Are you in the market for a new vehicle? If so, one of the factors that will influence your purchasing decision is the kind of engine that the vehicle has — gasoline or diesel. Diesel engines used to be found only in larger pickup trucks and tractor-trailers, but modern automotive technology has enabled diesel engines to be placed in vehicles of all sizes. So, is a vehicle that runs on diesel the right choice for you? We've done the research to bring you some concrete answers.
You might consider buying a diesel vehicle if you frequently tow heavy trailers or if engine longevity is of utmost importance to you. Aside from these scenarios, there is not a compelling case to buy a diesel vehicle, as the drawbacks that come with owning a diesel vehicle usually outweigh the benefits.
In this article, we are going to talk in-depth about the pros and cons of diesel engines to help you make a more educated decision with your car purchase. We will also talk about how alternative options like hybrid vehicles compared to diesel vehicles.
Diesel Buying Price
Price is understandably the most significant factor to evaluate when considering purchasing any vehicle. In the case of diesel engines versus gasoline engines, the difference in buying price can be considerable, depending on the vehicle.
Take a look at the 2019 Ford F150. The cost to upgrade from the standard gasoline engine to the diesel engine is $3,000. Believe it or not, this price difference is relatively low compared to the price difference of a diesel engine with other manufacturers.
Check out the 2019 Chevrolet Cruze. The cost to upgrade from the standard gasoline engine to the diesel engine is $5,375.
Another example is the 2019 Chevrolet Colorado. The difference in price from the V6 gasoline engine to the diesel engine is $5,430.
With heavy-duty trucks, the cost to upgrade to the diesel engine is staggering. In the case of the 2019 Ram 2500, the price difference between the gasoline and diesel engines is a whopping $9,100.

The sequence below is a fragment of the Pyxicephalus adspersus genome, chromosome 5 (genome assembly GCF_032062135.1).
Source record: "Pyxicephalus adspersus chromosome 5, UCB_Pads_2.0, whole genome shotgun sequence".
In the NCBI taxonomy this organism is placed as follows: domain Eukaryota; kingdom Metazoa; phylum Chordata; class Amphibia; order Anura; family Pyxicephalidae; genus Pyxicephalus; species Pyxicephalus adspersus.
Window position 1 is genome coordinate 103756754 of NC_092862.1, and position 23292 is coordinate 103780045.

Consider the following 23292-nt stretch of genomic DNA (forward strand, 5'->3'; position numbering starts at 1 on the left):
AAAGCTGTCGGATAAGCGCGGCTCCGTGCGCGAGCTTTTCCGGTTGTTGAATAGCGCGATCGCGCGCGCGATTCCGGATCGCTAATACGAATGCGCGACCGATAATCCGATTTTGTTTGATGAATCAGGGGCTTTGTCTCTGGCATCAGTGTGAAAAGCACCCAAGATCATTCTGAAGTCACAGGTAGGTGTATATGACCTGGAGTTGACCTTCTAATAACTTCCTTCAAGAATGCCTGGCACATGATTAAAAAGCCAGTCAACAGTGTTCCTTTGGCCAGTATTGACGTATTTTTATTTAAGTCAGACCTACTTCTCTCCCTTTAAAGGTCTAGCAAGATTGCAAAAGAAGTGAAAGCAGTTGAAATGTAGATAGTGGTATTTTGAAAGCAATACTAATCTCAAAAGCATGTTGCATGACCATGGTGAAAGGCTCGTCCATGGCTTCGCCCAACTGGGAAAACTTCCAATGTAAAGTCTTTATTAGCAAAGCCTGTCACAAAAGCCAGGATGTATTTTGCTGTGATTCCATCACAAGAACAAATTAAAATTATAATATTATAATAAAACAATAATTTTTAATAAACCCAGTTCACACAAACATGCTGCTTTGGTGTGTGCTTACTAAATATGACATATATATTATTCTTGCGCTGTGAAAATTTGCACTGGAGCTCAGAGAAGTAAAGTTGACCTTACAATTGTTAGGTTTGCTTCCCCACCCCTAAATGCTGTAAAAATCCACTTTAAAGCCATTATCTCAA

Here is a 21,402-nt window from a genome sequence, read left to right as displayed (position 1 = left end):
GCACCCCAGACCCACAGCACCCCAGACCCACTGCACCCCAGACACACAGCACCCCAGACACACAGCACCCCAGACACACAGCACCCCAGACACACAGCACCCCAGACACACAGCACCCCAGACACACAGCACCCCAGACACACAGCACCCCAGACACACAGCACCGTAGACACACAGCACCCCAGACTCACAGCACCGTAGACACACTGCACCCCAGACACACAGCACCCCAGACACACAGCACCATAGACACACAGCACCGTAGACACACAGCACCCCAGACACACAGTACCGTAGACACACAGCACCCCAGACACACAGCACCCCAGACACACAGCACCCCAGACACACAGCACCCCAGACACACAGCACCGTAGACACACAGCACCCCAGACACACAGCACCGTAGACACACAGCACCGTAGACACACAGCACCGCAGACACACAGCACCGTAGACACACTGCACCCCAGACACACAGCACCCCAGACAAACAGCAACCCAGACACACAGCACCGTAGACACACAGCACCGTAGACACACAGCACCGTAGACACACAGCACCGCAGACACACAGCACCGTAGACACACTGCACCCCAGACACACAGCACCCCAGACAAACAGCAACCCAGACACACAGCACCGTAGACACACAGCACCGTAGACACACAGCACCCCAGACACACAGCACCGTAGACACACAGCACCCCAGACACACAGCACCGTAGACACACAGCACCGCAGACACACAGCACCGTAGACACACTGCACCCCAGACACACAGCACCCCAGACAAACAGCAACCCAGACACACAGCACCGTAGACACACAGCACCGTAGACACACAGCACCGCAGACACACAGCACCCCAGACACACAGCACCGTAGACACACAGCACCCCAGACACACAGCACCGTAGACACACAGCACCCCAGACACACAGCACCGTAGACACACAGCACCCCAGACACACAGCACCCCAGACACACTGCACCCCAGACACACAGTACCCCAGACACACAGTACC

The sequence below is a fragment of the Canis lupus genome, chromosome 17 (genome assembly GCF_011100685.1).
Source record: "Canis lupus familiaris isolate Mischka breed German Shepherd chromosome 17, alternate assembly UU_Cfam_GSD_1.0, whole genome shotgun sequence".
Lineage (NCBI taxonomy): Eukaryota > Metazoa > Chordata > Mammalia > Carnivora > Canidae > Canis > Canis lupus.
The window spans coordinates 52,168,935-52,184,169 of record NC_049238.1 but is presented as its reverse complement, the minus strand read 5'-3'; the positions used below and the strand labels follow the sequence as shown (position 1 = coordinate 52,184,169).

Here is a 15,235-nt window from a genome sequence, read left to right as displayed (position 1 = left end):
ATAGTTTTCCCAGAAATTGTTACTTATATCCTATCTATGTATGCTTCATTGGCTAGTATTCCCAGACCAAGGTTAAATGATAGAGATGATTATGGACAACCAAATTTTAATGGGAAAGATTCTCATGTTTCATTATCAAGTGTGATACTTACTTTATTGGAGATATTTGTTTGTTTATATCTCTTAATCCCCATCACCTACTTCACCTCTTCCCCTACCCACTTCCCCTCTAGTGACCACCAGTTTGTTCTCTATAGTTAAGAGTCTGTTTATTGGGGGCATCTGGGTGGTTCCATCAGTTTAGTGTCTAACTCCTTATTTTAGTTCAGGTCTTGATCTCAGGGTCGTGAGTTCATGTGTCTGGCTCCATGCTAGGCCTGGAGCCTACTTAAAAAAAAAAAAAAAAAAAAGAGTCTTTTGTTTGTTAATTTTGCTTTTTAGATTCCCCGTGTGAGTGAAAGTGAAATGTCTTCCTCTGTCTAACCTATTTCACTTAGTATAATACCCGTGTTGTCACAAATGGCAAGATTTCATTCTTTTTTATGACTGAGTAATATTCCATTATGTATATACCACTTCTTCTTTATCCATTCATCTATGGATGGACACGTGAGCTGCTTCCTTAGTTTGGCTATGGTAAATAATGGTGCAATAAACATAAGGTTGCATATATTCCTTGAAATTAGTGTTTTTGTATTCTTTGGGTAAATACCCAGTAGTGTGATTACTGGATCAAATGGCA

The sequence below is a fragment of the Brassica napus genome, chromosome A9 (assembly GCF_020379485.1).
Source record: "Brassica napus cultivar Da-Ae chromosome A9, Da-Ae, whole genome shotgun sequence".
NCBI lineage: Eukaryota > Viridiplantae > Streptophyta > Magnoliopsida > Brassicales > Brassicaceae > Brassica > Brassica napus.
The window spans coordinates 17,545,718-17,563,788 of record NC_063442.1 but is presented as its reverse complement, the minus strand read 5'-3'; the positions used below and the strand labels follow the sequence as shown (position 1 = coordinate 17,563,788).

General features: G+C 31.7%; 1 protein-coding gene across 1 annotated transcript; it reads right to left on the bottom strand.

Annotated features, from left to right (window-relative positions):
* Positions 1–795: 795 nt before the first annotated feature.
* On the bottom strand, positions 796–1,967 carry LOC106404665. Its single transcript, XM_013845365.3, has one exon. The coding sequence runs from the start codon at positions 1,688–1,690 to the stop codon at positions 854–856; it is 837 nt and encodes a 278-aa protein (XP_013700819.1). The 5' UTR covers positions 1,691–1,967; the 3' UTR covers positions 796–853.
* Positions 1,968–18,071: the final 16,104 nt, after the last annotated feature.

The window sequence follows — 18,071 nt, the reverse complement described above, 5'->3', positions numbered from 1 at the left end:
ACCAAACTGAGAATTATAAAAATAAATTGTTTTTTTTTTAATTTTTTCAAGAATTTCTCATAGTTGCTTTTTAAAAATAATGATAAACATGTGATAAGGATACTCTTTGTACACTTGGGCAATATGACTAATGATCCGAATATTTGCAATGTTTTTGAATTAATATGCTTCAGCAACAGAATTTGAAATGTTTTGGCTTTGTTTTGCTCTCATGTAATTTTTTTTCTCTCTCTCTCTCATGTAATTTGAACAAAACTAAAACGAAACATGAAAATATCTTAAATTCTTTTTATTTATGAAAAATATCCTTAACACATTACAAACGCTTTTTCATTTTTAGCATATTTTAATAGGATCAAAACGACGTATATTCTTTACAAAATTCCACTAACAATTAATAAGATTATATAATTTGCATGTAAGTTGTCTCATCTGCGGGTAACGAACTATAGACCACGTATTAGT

These examples demonstrate that it is safe to assume that the cost of a vehicle with a diesel engine will cost anywhere from $3,000 to $9,000 more than their counterparts with gasoline engines. The upfront cost of diesel vehicles is by far their biggest con.
Diesel Engine Performance
Performance is another factor to consider when purchasing a vehicle. For simplicity, we will evaluate a vehicle's performance based on its horsepower and torque specifications.
Take a look at the 2019 Chevrolet Colorado. The gasoline V6 engine produces 308 horsepower and 275 pound-feet of torque. The diesel engine produces 181 horsepower and 369 pound-feet of torque.
The 2019 Chevrolet Cruze with the gasoline engine produces 153 horsepower and 177 pound-feet of torque. Its diesel counterpart produces 137 horsepower and 240 pound-feet of torque.
The common theme is that gasoline engines generally boast of more horsepower than diesel engines, whereas diesel engines provide more torque. What does this mean, exactly? To put it directly, gasoline engines generally have more pep, but diesel engines produce more pulling power. In this sense, the performance difference is something of a tradeoff depending on the way the vehicle will be used.
The higher torque output from diesel engines has long been one of their most significant selling points. But given the advent of electric motors in modern vehicles, this diesel benefit is less compelling.
Vehicles that are entirely electric offer torque that is just as impressive as that of most diesel engines. Torque from entirely electric vehicles is available instantaneously, a performance benefit that gives the diesel a run for its money.
Some manufacturers have started integrating electric motors into their gasoline vehicles. Ram is a good example. Its new Etorque system provides additional low-end torque to supplement that produced by the gasoline engine. It is technically not a hybrid vehicle, but it makes use of electric power to give the truck more instantaneous torque.
Click here to see more from Ram.
In short, electric automotive technology has mostly closed the performance gap between diesel engines and other vehicle platforms.
Fuel Economy And Fuel Cost
Fuel economy is another factor to consider when purchasing a vehicle. In this category, diesel is the winner.
In the case of the 2019 Chevrolet Colorado, the diesel engine averages 2-3 more miles per gallon than the gasoline engine. Generally speaking, diesel engines are more fuel-efficient across the board. This proves especially true when towing.
Click here to see more from the U.S. Department of Energy.
The downside, however, is that historically, the average cost of diesel has almost always been higher than the average price of gasoline. Depending on the vehicle, this can negate the benefit of better fuel economy. In other words, a slightly better fuel economy might not be beneficial depending on the cost of diesel versus the price of gasoline.